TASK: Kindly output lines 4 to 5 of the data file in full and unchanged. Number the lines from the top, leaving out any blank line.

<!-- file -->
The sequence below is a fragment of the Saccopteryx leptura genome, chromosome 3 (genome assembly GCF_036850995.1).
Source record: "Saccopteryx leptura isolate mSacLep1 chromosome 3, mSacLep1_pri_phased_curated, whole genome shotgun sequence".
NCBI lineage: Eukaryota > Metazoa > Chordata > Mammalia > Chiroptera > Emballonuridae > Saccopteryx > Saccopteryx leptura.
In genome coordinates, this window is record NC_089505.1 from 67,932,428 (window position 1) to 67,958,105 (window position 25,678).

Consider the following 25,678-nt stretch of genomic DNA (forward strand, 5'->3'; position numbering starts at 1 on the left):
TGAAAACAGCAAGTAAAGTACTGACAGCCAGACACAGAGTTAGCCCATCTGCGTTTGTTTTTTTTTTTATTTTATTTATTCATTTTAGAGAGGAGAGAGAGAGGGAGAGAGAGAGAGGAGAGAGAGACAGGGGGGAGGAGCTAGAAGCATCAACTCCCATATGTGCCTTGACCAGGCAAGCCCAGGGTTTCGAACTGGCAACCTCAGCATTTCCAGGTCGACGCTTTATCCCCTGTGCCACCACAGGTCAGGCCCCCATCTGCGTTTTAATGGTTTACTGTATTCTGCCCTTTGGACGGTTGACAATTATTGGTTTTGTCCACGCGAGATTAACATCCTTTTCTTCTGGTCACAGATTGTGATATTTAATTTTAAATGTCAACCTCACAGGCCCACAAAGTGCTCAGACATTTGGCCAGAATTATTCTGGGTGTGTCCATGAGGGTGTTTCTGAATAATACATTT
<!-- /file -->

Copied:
In genome coordinates, this window is record NC_089505.1 from 67,932,428 (window position 1) to 67,958,105 (window position 25,678).

Consider the following 25,678-nt stretch of genomic DNA (forward strand, 5'->3'; position numbering starts at 1 on the left):